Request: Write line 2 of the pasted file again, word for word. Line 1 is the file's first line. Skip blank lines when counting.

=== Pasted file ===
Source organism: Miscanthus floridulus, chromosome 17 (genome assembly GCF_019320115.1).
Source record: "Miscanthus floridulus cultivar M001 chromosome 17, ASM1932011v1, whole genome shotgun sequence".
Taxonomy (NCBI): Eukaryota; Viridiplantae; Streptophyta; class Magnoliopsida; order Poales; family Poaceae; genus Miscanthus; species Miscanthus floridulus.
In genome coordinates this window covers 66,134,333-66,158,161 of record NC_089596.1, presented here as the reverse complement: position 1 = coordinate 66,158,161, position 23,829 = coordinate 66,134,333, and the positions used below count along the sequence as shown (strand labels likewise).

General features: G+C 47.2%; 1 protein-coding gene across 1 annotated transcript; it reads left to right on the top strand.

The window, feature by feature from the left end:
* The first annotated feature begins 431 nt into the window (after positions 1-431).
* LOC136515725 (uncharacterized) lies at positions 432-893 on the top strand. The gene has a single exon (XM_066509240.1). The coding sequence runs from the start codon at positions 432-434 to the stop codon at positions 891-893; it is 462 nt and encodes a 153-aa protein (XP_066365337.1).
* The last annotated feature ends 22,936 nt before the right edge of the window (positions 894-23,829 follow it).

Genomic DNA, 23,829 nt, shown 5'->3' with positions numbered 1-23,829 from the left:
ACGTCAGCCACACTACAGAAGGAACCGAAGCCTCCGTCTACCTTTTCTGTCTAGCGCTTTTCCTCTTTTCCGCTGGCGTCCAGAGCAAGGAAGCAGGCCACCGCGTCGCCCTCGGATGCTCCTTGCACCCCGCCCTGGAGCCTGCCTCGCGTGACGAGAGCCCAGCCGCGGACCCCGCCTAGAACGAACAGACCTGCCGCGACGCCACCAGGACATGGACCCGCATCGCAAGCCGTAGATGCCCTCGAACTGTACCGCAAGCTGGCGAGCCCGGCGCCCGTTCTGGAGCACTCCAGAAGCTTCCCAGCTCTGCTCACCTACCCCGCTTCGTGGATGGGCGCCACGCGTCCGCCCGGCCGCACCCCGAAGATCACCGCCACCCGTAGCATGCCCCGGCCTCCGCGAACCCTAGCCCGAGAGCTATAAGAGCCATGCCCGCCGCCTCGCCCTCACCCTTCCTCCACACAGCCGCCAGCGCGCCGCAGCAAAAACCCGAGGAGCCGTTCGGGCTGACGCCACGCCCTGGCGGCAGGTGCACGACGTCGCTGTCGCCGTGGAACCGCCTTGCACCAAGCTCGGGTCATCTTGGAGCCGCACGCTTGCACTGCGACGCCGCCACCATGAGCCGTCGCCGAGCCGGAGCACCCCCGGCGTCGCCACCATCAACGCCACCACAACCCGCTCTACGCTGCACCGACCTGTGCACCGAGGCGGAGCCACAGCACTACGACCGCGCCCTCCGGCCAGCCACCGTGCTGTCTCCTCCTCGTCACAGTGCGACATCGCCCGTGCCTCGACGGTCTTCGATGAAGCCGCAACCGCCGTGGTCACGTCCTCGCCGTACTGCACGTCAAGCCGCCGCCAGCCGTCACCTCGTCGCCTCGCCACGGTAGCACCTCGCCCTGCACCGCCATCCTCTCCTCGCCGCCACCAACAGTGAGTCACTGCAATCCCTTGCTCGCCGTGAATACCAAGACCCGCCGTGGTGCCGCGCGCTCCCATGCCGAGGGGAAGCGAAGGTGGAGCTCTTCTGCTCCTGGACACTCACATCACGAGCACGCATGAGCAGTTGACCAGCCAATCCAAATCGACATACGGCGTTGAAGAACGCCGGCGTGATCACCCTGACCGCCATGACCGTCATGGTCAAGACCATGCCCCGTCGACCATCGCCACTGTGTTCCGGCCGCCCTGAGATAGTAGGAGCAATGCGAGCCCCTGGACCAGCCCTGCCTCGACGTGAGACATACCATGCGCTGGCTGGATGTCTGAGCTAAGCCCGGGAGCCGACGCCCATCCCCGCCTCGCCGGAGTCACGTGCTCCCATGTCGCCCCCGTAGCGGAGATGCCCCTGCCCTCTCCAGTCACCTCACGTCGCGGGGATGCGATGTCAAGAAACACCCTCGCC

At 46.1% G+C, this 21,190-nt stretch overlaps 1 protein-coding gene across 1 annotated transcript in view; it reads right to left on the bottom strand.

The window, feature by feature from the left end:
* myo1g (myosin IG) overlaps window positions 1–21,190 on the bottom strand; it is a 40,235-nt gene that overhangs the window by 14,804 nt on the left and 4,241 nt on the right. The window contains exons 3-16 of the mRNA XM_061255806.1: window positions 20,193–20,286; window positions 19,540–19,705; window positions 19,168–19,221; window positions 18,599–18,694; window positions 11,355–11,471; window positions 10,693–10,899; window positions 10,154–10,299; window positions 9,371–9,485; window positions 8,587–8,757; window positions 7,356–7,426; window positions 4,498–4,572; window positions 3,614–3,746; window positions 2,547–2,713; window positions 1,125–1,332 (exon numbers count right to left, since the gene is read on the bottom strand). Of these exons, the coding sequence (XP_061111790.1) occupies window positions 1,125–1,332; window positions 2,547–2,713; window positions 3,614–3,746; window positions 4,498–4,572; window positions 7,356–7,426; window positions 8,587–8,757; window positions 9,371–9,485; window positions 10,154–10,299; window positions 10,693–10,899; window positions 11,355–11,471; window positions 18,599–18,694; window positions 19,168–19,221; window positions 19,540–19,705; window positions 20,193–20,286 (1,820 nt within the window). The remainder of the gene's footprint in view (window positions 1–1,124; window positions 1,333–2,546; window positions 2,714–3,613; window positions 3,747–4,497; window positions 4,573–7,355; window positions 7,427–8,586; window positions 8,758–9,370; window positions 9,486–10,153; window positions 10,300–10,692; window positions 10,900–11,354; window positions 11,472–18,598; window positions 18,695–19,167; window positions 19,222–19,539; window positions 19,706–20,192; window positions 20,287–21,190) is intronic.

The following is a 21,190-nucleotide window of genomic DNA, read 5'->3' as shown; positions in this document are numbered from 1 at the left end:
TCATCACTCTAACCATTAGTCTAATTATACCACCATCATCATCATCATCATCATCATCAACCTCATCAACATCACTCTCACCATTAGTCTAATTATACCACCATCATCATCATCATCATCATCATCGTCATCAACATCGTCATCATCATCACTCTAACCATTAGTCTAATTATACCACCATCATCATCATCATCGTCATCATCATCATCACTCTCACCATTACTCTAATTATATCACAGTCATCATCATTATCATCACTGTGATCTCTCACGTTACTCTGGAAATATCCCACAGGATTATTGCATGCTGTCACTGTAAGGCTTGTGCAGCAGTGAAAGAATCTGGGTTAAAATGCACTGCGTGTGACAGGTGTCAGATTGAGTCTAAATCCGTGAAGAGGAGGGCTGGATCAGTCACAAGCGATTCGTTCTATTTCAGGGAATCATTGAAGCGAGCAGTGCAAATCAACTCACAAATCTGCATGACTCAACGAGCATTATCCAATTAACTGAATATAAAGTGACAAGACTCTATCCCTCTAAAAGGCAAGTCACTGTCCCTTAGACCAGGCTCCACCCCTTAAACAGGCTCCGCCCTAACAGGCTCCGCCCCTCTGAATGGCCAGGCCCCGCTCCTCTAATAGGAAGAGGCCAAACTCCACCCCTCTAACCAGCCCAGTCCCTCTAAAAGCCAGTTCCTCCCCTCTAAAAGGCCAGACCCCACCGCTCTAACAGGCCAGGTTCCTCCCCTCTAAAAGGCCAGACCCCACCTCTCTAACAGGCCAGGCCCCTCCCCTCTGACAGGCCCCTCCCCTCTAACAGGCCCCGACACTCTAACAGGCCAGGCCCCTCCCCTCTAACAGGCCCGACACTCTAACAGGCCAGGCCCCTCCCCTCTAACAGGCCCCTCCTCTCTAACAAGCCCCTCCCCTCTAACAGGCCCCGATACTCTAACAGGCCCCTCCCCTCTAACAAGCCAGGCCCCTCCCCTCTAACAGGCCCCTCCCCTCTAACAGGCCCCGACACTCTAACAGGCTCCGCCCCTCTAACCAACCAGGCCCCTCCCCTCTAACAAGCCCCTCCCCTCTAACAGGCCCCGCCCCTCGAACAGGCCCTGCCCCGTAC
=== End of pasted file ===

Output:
Source record: "Miscanthus floridulus cultivar M001 chromosome 17, ASM1932011v1, whole genome shotgun sequence".